Things neurological run together and when Sophie flings herself forward and sideways, always to the right and sometimes to the left, banging her head sometimes and jerking it's not a seizure but a seeking of sensation and some people think that I'm strong that I'm amazing, actually, when, actually, I'm not not at all but rather frustrated as any mother might be whose toddler, perhaps, has thrown one too many tantrums that day so she raises her voice sharply knowing that that's no good and yells stop it knowing that the child, in my case, the teenager, my Sophie is innocent and not so innocent because she stops responds to the voice the tone and looks straight at my eyes in the rear view mirror so I know she knows but her humming, too, the loud humming which might be an attempt to communicate or might be the brain rebelling against the wean of Keppra or perhaps the adding of the Vimpat (the drugs, the drugs!) so even if the seizures are dimmed and slowed and disappearing there is something residual enough to make what I imagine is a tingling hum in her head but the hum in my ears and then my head drives me crazy enough to crank up the music to drown her out and myself my eyes are dry but my heart is jumping and in this case it's only Van Morrison wailing Sweet Thing that calms me down. And I will stroll the merry way And jump the hedges first And I will drink the clear Clean water for to quench my thirst And I shall watch the ferry-boats And they'll get high On a bluer ocean Against tomorrow's sky And I will never grow so old again And I will walk and talk In gardens all wet with rain Oh sweet thing, sweet thing My, my, my, my sweet thing. An old man jogs by with knee-socks and the song changes to I may go crazy before I see that mansion on the hill but for a moment, there, I was myself.
Maybe the music helps drown out her hum, too. My husband has constant ringing in his ears and he drowns it out sometimes with music. Maybe music helps the humming in Sophie's brain, too... maybe in her own way she was asking you, willing you, to turn it on. And all of this probably reveals my incredible naivete about neurological conditions...ReplyDelete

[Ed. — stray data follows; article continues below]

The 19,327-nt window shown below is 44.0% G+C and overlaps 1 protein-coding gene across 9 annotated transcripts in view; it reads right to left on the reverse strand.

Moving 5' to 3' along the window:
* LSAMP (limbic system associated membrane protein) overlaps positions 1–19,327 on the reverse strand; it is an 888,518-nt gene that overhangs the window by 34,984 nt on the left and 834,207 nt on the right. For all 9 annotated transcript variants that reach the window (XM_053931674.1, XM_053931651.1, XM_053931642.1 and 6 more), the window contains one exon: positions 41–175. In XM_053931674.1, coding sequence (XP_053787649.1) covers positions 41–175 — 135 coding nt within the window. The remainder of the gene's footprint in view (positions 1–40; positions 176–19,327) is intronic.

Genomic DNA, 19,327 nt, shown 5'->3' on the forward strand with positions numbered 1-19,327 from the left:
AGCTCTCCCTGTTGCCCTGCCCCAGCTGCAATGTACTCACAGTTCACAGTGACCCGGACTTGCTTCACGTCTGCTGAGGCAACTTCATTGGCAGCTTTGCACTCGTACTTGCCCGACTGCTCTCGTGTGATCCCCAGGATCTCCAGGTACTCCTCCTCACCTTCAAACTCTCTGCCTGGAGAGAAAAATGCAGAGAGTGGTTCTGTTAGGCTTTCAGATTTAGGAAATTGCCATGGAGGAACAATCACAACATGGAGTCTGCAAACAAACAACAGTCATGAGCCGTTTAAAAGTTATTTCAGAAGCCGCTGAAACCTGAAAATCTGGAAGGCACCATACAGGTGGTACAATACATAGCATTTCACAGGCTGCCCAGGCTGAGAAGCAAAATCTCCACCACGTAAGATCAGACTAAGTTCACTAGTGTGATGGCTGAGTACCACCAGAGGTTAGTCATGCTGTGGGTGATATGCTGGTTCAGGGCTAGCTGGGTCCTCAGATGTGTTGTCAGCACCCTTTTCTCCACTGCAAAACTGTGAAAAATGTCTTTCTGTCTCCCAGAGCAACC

In the midst of those streaming words I read that the Vimpat might be helping, a bit? Hope so...
Owen and I listened to that song and he danced a bit and I thought how lovely that I could hear what you have been hearing.ReplyDelete
With Katie it's a noise that I can't translate into letters but you would recognize it. It's the sound small, pre-verbal children make when they want something. It is continuous and wears me down. That and the touching, the constant touching.ReplyDelete
I've come to accept that this will go on until one of us dies, but I try not to think about it.
Sending a hug.
I'm still listening to Van Morrison, (over thirty years now). He has a way of making sense out of a hum, giving context to something that seems to escape our understanding.ReplyDelete
What a great awareness -- "for a moment there, I was myself." I think like that sometimes, too, and although I miss that old self, I try to take the best parts of her with me to my new self, you know? I think that's what you just did!ReplyDelete
Has it occurred to you that maybe Sophie is listening too? That the humming may be her way to ask you to play some music louder to drown the humming in her head? There is a sense of familiarity in repetition that may be comforting to her. Maybe the humming inside her head preludes the end of a seizure and since hers are hopefully diminishing, she may want the feeling and the terror to end faster. I know, I know.ReplyDelete
But there is still a part of me that refuses to give up, as if miracles are bound to happen even if it is unlikely that a closet may be the vehicle for one.
I would like to think the Vimpat is working.ReplyDelete
and Van Morrison is a comfort always.
It sounds so hard, Elizabeth, so relentless this thing that has taken over your beloved daughter. My thoughts are with you, and I'm glad for you for the comfort of music and Van Morrison and art and writing and your sons, for without these, things would be even harder.ReplyDelete
breathing deep for you, my friendReplyDelete
Van makes everything better even if just for a moment. My best friend from childhood hums constantly. After 20 some years of it I asked, "Do you realize you hum ALL OF THE TIME?" She didn't. In 20 more years I'm going to knock her up side of her head.ReplyDelete
Oh my goodness, Van Morrison is my go-to turn up loud music. Especially when my 15 year old is doing things and generating energy that I need to separate myself from.ReplyDelete
Do you have a copy of Astral Weeks live? I think I may have to send it to you.
I hope the medicine is making a difference.
I'm so there with you. beautifully written. raw and real.ReplyDelete
Your writing is beautiful, heartbreaking, exceptional, and deeply moving and involving. I hope it also calms you down. I can only read, and send love.ReplyDelete
PS A week ago I had Van cranked up on Pandora and The Boy comes out and says...what is wrong with him!? He can't sing at all! WHAT?! (I asked shocked ) Listen to his voice it's terrible!ReplyDelete